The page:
Career Planning Workshop with Jaci Burton
Please join us in the Author of the Month Workshop forum for this class with Jaci Burton.
A taste of the workshop ::
What is your vision?
A published author. Of course. That’s everyone vision. And there’s nothing wrong with making that part of your vision. Start there, by all means. But don’t stop there.
What I really mean is, how do you see yourself as a writer? What kind of writer are you? This is where you determine who you are. And by that, I mean what kind of books do you like to write. Do you have a funny bone and like to include quirks and laughs in your stories? Then maybe your genre is romantic comedy? Do you enjoy immersing yourself in the world of vampires, werewolves, demons and witches? If so, you then you write paranormal? Do you dig suspense? Fantasy? Or do you prefer to be grounded in contemporary reality? What about inspirational? Is faith part of the romantic angle you want to include in your writing?
It’s important to know who you are as a writer. This can even be a part of your career plan.
Unpublished authors have a bit more leeway in this. Play while you can. Figure out what genre works for you. This is the time when you have the chance to find out what genre or genres you want to write in. You don’t have to limit yourself, but make it a part of your career plan. If you already know, then stick to it. If part of your plan is to write a book in 5 genres in the next 2 years, then do it. This can be part of your immediate career plan, to discover your genre. Even for a published author, switching to another genre can be part of your career plan.
Keep in mind that your vision may change over time. Play with your visions. Add to them. Subtract from them. They’re fluid. Nothing is ever set in stone. This is your career, and it’s as unique as you are.
Let me give you an example.
When I first start writing four years ago, my vision was to write contemporary romance. That’s all I wrote. That’s all I was comfortable writing. Because that’s all I knew. But after awhile if felt limiting to me, and the writer in me wanted more. As I grew as a writer, as I expanded my horizons, I also expanded in my genres. I read more, I enjoyed more genres, and I felt like I fit in different areas. So I expanded my genre writing, included erotic romance and paranormals in my career plan, and that’s when I sold to New York.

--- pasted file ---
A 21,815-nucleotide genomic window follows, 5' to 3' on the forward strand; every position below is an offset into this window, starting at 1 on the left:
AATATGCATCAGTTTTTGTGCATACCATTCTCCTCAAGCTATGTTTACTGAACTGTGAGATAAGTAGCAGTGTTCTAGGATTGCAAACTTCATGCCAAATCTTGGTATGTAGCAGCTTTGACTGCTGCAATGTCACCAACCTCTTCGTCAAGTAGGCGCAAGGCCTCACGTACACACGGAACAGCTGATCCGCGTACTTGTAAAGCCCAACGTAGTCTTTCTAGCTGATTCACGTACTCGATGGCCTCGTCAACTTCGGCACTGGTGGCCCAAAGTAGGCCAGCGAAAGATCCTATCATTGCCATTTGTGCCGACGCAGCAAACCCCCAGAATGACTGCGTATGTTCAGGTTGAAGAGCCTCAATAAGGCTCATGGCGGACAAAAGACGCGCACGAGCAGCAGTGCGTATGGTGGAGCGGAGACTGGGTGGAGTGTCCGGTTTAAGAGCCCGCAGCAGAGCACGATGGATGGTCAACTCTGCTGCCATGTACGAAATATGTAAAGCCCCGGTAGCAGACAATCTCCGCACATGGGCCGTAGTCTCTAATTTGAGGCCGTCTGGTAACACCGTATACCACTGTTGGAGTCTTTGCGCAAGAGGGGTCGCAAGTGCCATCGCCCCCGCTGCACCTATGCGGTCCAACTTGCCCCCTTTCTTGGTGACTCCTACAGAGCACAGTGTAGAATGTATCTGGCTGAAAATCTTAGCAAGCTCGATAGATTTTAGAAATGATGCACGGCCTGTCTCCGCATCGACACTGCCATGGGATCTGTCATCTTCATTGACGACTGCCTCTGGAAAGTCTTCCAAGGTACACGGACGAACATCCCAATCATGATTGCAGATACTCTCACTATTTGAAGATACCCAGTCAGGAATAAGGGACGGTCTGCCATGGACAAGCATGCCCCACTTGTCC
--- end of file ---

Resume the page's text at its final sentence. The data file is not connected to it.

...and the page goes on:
Now my vision is to write contemporary erotic romance, contemporary romance and paranormal romance. My vision is also to someday write romantic suspense. That will be added to my long term goal, which we’ll discuss later on in this workshop.
Like I said, your vision is fluid, but it’s a starting point. You have to know where you are right now—today—in order to know where you’re going. But keep in mind if you play around too much and too long, your career plan will either stagnate or come to a screeching halt. Don’t make your search for a genre become quicksand, or you’ll end up spinning your wheels and go nowhere. Give yourself a specific timeline to decide on a genre, then move on. You can play for awhile in different genres, but don’t take 10 years deciding what genre you want to write in. Know what I mean? Eventually you want to get published and you can’t do that if you don’t ever find your voice. You have to strike that balance between taking the time to find the genre you enjoy and taking “too” much time.
So take a moment and think about your vision. Who are you? Jot down a quick few notes about who you are as a writer, and maybe who you might want to be. Don’t worry about it being set it stone, you can always change it later. But at least you have the first thoughts of your vision, and that’s the start of your career plan.
So what’s your vision? Who are you as a writer? Who do you want to be?